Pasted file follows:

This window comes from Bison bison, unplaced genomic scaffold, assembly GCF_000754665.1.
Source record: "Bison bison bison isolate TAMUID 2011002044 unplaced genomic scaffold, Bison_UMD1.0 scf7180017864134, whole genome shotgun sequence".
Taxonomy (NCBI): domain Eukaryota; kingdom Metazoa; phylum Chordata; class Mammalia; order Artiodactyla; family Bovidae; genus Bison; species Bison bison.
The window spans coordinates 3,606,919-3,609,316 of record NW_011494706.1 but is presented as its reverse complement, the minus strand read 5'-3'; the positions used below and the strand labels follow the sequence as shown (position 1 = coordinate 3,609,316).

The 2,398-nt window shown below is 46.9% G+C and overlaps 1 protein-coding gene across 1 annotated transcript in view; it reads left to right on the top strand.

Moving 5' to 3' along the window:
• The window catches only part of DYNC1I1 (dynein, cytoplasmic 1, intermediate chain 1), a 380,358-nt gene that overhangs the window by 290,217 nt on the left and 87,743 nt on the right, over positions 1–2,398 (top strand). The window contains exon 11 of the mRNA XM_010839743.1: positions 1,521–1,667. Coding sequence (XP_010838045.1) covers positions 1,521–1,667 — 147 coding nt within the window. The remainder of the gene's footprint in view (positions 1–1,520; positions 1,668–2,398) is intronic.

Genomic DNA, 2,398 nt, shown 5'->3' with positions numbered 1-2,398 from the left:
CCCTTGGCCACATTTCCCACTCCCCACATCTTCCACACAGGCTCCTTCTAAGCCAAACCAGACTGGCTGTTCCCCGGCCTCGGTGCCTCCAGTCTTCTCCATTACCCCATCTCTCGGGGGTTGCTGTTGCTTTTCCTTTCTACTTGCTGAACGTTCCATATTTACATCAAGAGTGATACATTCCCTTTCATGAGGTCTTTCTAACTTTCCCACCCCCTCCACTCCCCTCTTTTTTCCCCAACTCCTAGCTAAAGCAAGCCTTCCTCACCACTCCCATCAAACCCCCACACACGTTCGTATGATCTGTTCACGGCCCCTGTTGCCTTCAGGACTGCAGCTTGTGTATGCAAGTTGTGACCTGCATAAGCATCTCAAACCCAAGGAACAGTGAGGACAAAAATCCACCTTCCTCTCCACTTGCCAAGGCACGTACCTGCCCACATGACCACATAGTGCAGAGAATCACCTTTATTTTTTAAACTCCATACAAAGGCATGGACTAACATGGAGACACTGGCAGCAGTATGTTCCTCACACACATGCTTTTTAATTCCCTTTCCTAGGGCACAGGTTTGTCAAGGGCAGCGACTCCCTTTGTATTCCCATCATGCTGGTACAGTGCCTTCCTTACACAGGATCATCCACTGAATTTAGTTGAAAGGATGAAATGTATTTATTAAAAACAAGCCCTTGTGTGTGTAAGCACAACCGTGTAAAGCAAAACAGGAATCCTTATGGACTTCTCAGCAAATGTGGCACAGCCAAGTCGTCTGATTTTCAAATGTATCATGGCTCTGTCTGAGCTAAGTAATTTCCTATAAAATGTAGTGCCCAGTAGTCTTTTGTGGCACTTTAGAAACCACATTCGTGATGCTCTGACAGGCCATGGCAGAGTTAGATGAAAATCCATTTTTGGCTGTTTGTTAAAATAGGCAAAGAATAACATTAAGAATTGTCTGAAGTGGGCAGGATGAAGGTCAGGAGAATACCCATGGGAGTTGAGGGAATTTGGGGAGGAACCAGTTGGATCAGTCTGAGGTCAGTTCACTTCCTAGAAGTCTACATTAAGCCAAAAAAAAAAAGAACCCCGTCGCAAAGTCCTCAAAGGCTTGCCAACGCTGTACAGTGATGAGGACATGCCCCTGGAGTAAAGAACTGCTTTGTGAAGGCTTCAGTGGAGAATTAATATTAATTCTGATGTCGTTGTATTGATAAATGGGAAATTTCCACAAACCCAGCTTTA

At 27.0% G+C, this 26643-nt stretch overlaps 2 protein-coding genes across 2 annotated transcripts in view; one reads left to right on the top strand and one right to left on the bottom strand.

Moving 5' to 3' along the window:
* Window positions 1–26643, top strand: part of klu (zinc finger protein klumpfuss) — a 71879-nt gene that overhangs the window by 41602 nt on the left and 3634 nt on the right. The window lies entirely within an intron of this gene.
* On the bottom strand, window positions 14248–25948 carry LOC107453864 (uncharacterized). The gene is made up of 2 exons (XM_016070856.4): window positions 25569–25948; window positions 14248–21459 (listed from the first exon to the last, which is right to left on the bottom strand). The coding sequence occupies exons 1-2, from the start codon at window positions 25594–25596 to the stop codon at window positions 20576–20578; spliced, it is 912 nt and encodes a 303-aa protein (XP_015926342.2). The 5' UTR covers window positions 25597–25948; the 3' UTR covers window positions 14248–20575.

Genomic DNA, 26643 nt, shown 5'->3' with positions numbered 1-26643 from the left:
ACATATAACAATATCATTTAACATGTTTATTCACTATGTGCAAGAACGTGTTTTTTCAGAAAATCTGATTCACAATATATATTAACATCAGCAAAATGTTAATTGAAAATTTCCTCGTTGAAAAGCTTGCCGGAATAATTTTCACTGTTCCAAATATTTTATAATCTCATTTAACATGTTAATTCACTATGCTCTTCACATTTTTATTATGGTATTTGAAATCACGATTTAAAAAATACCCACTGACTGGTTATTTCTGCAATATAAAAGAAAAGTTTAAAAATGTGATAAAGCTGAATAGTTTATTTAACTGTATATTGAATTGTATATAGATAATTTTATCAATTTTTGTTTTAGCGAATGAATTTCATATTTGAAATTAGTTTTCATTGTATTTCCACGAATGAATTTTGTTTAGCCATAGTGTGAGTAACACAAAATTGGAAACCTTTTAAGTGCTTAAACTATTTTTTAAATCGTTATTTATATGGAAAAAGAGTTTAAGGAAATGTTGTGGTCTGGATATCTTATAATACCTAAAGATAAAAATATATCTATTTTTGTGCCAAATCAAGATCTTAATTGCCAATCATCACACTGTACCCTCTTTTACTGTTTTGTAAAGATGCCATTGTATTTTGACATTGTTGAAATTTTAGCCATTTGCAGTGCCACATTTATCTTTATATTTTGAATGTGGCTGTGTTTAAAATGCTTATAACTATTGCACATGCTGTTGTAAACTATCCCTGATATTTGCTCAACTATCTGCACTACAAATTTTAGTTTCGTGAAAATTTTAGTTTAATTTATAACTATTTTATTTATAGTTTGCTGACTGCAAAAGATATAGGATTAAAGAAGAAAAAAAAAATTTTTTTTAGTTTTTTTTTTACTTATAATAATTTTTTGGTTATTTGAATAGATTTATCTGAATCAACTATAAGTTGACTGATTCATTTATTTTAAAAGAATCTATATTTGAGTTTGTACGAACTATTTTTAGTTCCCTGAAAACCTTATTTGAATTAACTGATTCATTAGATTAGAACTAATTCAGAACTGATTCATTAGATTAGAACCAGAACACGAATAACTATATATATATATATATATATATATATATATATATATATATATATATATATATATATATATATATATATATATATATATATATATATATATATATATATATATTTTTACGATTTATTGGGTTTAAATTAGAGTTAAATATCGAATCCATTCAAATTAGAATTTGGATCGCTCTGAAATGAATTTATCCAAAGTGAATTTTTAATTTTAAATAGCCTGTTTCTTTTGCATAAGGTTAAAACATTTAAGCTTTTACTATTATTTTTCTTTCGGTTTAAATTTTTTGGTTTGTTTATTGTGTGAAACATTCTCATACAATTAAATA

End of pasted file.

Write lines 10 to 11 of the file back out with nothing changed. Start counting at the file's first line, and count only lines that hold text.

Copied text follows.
At 27.0% G+C, this 26643-nt stretch overlaps 2 protein-coding genes across 2 annotated transcripts in view; one reads left to right on the top strand and one right to left on the bottom strand.

Moving 5' to 3' along the window: